Culture & Heritage

Mon has a number of beautiful sightseeing, trekking, fishing, and picnic spots to attract tourists. It provides serenity, peaceful environment undisturbed by the hub-hub of busy city life. Some of the tourist spots are (a) Wanching, Wakching, Mon, Shangnyu, Chui, Longwa, Angphang, Monyakshu, Pessao and Changlangshu, famous for wood carving; (b) Sheanghachingnyu, Langmeang and Longwa are famous for skull exhibits and wood carving; (c) Dikhu river, Tizit, Tapi, Teyap etc. are sights for tourist attraction for fishing and picnicking; (d) Yetyong, Kaimang, Maksha and Thannyak rivers are popular for trout fishing; (e) Chiknyuho, Shawot, Ngupdang and Longwa are famous for Second World War remains and rock inscriptions; (f) Yei, Monyakshu, Pessao, Yongkao and Tamkong are the spots of attraction for ornithologists and for watching Tragopan birds; (g) Shangnyu and Chui have been declared as the ethnic villages providing a rich educational research work for anthropologists. These two villages are ruled by the Chief Anghs. Traditional architecture and old sculptures provide historical background of the past of Konyaks and their culture and tradition.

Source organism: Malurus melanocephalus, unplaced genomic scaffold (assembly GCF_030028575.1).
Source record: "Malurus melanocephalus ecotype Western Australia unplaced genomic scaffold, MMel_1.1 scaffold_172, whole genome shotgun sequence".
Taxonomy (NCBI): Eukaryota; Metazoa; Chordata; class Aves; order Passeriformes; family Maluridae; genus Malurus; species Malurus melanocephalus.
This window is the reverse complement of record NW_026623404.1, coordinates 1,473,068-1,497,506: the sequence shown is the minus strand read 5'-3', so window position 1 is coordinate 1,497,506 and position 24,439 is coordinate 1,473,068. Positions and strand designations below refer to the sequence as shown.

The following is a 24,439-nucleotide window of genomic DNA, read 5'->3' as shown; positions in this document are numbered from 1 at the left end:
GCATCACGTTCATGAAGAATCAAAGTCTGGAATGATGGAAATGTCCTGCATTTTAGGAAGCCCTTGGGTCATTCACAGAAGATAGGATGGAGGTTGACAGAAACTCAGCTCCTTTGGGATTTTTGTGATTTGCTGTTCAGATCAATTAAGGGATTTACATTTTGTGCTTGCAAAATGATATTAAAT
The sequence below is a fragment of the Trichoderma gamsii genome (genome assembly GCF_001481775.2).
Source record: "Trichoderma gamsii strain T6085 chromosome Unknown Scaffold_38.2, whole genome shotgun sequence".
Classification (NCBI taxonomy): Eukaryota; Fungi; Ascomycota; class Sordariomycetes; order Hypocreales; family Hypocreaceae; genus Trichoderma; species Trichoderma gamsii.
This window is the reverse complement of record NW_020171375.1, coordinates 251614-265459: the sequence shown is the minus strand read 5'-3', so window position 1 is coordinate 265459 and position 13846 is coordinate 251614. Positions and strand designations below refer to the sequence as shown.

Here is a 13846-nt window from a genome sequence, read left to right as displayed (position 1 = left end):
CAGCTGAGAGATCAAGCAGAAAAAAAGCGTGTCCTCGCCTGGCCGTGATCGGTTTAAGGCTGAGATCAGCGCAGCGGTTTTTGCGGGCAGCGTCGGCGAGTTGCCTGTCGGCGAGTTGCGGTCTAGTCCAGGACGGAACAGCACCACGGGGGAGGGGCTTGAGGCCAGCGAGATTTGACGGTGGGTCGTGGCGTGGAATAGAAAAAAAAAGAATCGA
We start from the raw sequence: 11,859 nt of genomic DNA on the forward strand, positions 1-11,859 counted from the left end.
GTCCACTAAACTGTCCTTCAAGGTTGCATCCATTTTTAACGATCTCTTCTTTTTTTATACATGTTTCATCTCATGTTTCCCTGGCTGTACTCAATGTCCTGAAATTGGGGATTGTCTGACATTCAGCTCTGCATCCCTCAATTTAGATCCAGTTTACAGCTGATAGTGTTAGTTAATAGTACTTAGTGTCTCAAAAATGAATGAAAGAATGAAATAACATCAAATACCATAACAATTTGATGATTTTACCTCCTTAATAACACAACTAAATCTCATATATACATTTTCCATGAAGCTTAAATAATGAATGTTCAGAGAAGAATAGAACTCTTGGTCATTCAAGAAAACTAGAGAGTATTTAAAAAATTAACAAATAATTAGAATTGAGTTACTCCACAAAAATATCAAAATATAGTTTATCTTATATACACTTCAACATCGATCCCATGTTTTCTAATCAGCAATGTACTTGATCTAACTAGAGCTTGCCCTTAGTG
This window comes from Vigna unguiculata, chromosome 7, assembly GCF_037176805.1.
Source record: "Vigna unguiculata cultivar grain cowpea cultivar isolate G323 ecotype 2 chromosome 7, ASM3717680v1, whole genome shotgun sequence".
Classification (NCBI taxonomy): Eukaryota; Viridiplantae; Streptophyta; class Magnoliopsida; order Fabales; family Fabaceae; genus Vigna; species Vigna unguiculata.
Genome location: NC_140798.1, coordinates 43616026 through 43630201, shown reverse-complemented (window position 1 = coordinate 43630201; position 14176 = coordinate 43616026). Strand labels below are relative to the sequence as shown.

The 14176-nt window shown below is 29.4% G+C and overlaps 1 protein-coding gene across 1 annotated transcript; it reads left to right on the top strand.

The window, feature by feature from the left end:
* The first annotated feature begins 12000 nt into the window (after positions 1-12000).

The Konyaks are of Mongoloid in origin. Before the advent of Christianity into Nagaland, the Konyaks were the believers of “Animism” worshipping different objects of nature. About 95% of the population follows the Christian faith now.

The Konyak society is obviously a patriarchal society and is dominated by male chauvinism. The eldest son of the family usually inherits the paternal property. The male members take all major decisions regarding the village, society etc. and women cannot partake in the discussion in the meeting. But trends are gradually changing with more liberal thinking and treating women as equal to men in all respects. The Konyaks speak different dialects in different villages. Each village has its own sub-dialect quite distinct from others. The Konyaks are hospitable in nature, warm hearted and fond of merry-making. Elderly men indulge themselves with “Khalap” which is black tea. A kettle is always left in the fireplace for boiling black tea.